"No pain, no gain!!". If you stay around health and fitness people for long enough, you will eventually hear the infamous words that have become so synonymous with the industry.
From professional sport to the native "gym bro", the concept of painful training being the only road to the fabled "Rome" of training gains, is one that has existed for a very, very long time.
Every time the medias cameras are focused on a coach, athlete or any form of sport, someone is always talking about working "hard" or "tirelessly". Indeed, walk into any fitness centre and chat to most PT's for more than 5 minutes and I guarantee that the words "work hard" will come up.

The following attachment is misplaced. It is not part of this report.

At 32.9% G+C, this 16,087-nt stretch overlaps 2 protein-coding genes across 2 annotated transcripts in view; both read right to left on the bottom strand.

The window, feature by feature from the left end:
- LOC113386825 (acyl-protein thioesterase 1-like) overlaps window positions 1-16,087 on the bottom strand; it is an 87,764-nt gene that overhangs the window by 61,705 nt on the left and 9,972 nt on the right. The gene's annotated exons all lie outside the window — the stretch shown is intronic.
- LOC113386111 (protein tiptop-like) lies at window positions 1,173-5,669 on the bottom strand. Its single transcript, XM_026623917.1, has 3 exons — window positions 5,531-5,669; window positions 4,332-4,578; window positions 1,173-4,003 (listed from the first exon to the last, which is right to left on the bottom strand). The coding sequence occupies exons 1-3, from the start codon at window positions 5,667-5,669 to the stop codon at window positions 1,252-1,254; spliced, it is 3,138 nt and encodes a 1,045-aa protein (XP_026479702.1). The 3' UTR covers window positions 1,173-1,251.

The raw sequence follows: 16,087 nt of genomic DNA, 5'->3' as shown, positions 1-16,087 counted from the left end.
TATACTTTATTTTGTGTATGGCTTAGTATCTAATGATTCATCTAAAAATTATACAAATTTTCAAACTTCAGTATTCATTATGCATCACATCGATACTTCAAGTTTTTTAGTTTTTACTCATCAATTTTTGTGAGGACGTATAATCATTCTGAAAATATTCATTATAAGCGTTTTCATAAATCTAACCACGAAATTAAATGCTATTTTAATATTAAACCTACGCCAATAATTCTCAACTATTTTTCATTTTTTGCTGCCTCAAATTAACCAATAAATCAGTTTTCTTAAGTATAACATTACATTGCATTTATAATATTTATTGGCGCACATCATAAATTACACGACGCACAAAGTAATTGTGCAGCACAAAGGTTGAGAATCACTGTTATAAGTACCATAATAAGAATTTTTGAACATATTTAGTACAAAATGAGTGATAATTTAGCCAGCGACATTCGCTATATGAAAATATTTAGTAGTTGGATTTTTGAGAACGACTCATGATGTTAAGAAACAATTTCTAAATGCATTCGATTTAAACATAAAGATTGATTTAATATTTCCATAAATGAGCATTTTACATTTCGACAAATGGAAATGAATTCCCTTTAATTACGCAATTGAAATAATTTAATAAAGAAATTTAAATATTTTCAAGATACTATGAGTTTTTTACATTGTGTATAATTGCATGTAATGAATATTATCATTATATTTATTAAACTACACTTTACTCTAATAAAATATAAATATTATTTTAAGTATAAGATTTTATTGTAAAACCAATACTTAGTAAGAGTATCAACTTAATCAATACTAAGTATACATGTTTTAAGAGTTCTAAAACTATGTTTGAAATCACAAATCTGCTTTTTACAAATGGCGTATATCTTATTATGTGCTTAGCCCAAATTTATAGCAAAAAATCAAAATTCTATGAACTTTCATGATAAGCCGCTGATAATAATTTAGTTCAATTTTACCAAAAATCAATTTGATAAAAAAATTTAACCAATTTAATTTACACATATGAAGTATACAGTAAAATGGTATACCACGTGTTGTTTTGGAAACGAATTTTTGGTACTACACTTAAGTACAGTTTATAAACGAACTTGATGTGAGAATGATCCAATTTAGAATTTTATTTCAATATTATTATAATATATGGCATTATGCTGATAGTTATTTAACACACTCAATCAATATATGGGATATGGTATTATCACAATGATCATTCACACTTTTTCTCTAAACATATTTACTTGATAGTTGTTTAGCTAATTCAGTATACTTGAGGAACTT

As with most things, this hasn't evolved from pure fallacy. Clearly, in order to progress your body your have to challenge it, push it, break it a little bit...
However, all is most certainly not as it seems.
On the origins of overload
To really understand where "no pain, no gain" comes from, I'll have to take you way back to ancient Greece.
The story goes that a young wrestler (and badass) Milo of Croton was able to carry a full grown bull on his shoulders (that's 1000 kilos or 2,200 lbs!) .
To achieve this incredible feat, Milo started carrying a newborn calf (around 30 kilos or 70 lbs) up a hill on his shoulders every day until it reached full maturity. Now lets be honest, lugging 30 kg up a hill on your back every day would be hard enough, without the progressive increase finishing at 1000 kg.